The baseball season has begun and—even though it’s only three games young—everyone in Detroit is already depressed. The Tigers have not only started the season 0-3 but they have managed to do it against the Royals at home, no less. To make matters worse, the greatest offense in the universe scored a grand total of five runs against one of the worst staffs in the league. To make matters even worse than that, Miguel Cabrera is out with a pulled quadriceps to go along with Curtis Granderson’s broken finger. This is where I remind you that the baseball season is 162 games-long and the Tigers have one of the easiest second-half schedules in the league. But still, the Royals?
Thankfully, my mind is stuck in 1973. The folks at Sourcebooks were nice enough to send me a copy of John Rosengren’s latest book titled, Hammerin’ Hank, George Almighty & The Say Hey Kid. The story chronicles the 1973 MLB season which had more sub-plots than an episode of Lost. In the face of death threats that literally made him fear living long enough to play the next season, Hank Aaron was slowly chasing down Babe Ruth as the All-Time Home Run King. George Steinbrenner purchased a reeling Yankees franchise that hadn’t been to the playoffs since 1964—and he purchased it for $10 million! The World Series ushered out one of the greatest players of all-time (Willie Mays) and welcomed a new superstar named Reggie Jackson. Mr. October took the league by storm in ’73 winning both the AL MVP and the World Series MVP.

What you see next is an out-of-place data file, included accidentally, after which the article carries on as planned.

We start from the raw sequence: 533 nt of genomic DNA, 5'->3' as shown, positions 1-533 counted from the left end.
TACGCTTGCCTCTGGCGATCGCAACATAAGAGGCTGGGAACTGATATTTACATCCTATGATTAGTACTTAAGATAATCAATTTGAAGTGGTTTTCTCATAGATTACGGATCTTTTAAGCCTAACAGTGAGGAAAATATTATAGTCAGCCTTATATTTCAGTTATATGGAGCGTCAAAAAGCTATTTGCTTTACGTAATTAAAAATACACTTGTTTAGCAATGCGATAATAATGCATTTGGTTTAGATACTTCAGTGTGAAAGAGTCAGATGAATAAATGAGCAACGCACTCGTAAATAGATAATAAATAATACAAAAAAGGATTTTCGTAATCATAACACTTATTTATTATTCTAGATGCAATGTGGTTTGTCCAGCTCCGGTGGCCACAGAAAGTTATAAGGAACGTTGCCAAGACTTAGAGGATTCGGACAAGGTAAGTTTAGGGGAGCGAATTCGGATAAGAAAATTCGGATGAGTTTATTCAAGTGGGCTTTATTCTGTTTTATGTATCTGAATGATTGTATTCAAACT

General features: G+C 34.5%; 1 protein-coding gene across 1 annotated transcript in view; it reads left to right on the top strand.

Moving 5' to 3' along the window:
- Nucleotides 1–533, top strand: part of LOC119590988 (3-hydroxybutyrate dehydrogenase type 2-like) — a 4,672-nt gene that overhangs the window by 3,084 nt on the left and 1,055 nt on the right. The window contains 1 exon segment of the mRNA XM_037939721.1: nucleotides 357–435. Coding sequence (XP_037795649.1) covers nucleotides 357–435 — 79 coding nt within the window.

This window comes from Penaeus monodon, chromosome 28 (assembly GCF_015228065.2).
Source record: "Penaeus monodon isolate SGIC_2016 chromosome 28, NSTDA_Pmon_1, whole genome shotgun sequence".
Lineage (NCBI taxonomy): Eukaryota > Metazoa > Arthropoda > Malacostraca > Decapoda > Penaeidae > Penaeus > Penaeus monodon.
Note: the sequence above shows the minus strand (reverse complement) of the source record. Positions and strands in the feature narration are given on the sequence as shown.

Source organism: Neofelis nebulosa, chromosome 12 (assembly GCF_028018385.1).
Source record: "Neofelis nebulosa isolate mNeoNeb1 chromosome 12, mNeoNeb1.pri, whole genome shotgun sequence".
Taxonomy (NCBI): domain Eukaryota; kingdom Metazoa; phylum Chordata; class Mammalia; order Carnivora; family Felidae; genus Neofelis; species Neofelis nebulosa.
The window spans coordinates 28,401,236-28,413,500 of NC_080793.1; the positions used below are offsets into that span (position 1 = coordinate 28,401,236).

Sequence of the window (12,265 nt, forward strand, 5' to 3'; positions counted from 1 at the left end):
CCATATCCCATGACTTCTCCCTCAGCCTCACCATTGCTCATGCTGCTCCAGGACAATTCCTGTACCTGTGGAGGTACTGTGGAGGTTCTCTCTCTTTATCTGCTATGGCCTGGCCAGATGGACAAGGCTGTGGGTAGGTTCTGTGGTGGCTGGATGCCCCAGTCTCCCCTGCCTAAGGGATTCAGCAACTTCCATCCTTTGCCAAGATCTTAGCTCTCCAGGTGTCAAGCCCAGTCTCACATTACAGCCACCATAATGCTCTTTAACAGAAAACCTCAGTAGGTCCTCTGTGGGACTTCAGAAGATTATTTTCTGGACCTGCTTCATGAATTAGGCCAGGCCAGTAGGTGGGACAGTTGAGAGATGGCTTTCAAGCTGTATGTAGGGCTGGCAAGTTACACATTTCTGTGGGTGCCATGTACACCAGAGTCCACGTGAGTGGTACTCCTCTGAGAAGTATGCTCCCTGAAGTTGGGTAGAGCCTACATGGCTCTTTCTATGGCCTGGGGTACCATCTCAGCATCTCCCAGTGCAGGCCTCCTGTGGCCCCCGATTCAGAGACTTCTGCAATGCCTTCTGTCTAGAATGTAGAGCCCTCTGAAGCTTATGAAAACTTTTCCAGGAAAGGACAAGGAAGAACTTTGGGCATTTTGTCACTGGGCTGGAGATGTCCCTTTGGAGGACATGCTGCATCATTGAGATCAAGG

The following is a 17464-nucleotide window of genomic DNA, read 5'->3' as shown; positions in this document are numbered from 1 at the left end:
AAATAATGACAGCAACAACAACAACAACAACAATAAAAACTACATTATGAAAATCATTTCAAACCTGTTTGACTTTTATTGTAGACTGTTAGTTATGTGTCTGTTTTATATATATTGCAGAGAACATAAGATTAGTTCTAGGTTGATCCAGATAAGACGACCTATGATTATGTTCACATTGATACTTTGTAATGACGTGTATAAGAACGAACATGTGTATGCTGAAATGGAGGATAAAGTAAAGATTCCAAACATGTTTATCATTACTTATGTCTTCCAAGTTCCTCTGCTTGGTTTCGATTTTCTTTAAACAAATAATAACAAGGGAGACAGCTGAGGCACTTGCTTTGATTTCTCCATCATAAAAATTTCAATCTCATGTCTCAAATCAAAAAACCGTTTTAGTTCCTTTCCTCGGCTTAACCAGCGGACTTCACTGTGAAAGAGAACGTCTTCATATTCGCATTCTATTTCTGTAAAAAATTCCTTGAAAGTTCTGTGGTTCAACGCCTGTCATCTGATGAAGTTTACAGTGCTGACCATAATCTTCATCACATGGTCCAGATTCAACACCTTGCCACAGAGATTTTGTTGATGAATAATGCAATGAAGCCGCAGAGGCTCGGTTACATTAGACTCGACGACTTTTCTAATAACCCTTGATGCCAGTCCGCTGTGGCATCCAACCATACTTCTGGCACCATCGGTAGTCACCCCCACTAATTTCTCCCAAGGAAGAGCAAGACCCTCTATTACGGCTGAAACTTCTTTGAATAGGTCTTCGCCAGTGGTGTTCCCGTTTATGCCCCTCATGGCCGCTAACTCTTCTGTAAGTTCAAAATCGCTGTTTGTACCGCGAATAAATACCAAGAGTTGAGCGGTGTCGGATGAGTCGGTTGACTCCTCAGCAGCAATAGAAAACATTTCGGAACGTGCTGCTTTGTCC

Rosengren provides a fantastic look into one of the greatest seasons—and time periods—in MLB history. It’s a virtual encyclopedia of all things baseball from the early 70’s including insight into the tumulteous race relations in MLB, Gaylord Perry’s transgressions with his “spitball”, the AL’s controversial decision to introduce the DH, and Orlando Cepeda’s love for Mary Jane. With brilliant baseball websites like baseball-reference.com, it doesn’t take much to look up statistics from 1973. But, you’ll have to look pretty damn hard to find something that adequately portrays the drama--and there was a lot of it--that encapsulated the sport in ’73 as much as Hammerin' Hank. My only complaint is that he hasn't written a book like this for every season.